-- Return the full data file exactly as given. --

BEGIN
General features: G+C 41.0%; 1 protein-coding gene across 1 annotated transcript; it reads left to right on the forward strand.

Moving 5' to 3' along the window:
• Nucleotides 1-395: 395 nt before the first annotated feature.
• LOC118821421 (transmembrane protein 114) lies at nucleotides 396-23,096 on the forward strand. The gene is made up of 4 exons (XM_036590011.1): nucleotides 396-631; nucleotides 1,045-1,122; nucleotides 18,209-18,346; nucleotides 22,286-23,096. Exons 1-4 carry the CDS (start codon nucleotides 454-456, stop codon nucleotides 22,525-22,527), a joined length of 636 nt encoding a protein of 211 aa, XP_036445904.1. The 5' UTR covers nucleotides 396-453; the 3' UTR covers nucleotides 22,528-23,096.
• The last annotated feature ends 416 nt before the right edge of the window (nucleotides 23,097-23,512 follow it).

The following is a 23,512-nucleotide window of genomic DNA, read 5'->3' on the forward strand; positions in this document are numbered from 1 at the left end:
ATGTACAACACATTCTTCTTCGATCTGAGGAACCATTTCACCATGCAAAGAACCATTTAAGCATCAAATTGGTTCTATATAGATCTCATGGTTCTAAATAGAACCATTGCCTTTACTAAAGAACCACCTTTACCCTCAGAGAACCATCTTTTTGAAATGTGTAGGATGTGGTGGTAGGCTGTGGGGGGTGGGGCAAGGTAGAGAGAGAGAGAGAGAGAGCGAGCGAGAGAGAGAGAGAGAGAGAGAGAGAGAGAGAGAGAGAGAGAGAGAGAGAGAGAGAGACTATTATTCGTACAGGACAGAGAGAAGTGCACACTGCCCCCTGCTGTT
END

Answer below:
General features: G+C 41.0%; 1 protein-coding gene across 1 annotated transcript; it reads left to right on the forward strand.

Moving 5' to 3' along the window:
• Nucleotides 1-395: 395 nt before the first annotated feature.
• LOC118821421 (transmembrane protein 114) lies at nucleotides 396-23,096 on the forward strand. The gene is made up of 4 exons (XM_036590011.1): nucleotides 396-631; nucleotides 1,045-1,122; nucleotides 18,209-18,346; nucleotides 22,286-23,096. Exons 1-4 carry the CDS (start codon nucleotides 454-456, stop codon nucleotides 22,525-22,527), a joined length of 636 nt encoding a protein of 211 aa, XP_036445904.1. The 5' UTR covers nucleotides 396-453; the 3' UTR covers nucleotides 22,528-23,096.
• The last annotated feature ends 416 nt before the right edge of the window (nucleotides 23,097-23,512 follow it).

The following is a 23,512-nucleotide window of genomic DNA, read 5'->3' on the forward strand; positions in this document are numbered from 1 at the left end:
ATGTACAACACATTCTTCTTCGATCTGAGGAACCATTTCACCATGCAAAGAACCATTTAAGCATCAAATTGGTTCTATATAGATCTCATGGTTCTAAATAGAACCATTGCCTTTACTAAAGAACCACCTTTACCCTCAGAGAACCATCTTTTTGAAATGTGTAGGATGTGGTGGTAGGCTGTGGGGGGTGGGGCAAGGTAGAGAGAGAGAGAGAGAGAGCGAGCGAGAGAGAGAGAGAGAGAGAGAGAGAGAGAGAGAGAGAGAGAGAGAGAGAGAGAGAGACTATTATTCGTACAGGACAGAGAGAAGTGCACACTGCCCCCTGCTGTT